Monday, January 25, 2016

MH370 still missing


Jeff Wise is closely following the MH370 story on his blog:

It’s been almost two years since MH370, and the worldwide search into the greatest mystery in the history of aviation is looking a little ragged. Nothing has been found on the seabed where satellite analytics said the plane must have gone. Only a single piece of debris has turned up, and it’s under lock and key in France. Some are starting to grumble that we’re reaching the end of profitable inquiry. Others say maybe it’s time to consider a broader range of possible fates for the missing plane. 

To get a sense of the mood of the room (as it were) I’d like to pose a question to readers:

If the search of the seabed comes up empty, no further debris is found, and investigators find significant problems with the flaperon (such as proof that the barnacles are less than a year old, or that the the barnacle species mix indicates it didn’t originate on the 7th arc), would you be willing to seriously consider the possibility that the satellite signal was deliberately tampered with and that the plane went somewhere else other than the southern Indian Ocean?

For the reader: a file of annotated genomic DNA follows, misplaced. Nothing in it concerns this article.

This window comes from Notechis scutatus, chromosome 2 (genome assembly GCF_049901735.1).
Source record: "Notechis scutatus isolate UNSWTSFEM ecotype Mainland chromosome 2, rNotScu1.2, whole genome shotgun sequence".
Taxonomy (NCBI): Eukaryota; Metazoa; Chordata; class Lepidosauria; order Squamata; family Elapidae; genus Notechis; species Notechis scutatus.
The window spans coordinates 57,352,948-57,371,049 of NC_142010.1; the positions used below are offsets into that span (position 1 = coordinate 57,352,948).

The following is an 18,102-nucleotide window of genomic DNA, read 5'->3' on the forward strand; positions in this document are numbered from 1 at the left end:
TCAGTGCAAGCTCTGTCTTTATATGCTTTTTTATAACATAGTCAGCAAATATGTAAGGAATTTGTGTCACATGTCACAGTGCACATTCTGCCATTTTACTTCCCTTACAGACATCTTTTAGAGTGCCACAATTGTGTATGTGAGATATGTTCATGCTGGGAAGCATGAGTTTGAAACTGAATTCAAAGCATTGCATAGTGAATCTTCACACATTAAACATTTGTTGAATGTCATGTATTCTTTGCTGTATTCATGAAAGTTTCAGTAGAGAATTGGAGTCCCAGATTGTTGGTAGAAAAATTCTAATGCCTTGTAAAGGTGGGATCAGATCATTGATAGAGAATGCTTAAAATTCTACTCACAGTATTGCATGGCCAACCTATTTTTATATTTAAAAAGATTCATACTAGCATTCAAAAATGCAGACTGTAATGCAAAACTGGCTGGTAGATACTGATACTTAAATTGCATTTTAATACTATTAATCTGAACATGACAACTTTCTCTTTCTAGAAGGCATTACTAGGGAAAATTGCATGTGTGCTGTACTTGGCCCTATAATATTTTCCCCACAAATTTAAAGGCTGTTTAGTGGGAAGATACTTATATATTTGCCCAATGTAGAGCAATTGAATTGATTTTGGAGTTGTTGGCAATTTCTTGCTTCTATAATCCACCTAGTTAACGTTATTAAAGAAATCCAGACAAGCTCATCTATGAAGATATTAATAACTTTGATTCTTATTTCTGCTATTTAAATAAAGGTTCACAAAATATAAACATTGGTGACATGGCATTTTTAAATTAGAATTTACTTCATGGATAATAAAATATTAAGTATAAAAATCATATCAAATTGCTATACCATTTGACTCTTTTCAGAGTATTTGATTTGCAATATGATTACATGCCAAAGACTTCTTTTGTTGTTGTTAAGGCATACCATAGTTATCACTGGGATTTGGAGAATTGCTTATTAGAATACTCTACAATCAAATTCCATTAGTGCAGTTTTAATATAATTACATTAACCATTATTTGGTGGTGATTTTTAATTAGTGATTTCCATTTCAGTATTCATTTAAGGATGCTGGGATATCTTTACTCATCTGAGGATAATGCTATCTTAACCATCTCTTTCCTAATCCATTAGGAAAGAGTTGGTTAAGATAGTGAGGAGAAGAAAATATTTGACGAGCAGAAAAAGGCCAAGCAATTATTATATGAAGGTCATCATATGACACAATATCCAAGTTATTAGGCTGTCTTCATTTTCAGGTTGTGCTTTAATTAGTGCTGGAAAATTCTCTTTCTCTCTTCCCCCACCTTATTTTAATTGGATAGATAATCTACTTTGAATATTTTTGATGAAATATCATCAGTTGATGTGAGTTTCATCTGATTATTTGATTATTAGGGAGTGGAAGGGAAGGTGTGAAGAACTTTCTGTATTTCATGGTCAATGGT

No, this is an unreasonable idea. Tampering with the satellite signal would be so complicated that no one could have attempted it, and in fact it might even just be totally impossible. The plane must have been on the seventh arc somewhere in the Southern Hemisphere at 0:19. Occam’s razor.

Yes, and in fact we should disregard satcom data entirely. Maybe it was corrupted deliberately by Inmarsat or a Western intelligence agency, and maybe the so-called experts don’t know what they’re talking about. The plane could be anywhere.

Yes, but we can’t disregard the satellite data entirely. The data is not illusory, it had to be generated by some physical process that originated on the airplane, and analyzing it might help us understand where the plane went.

None of the above. (Explain).

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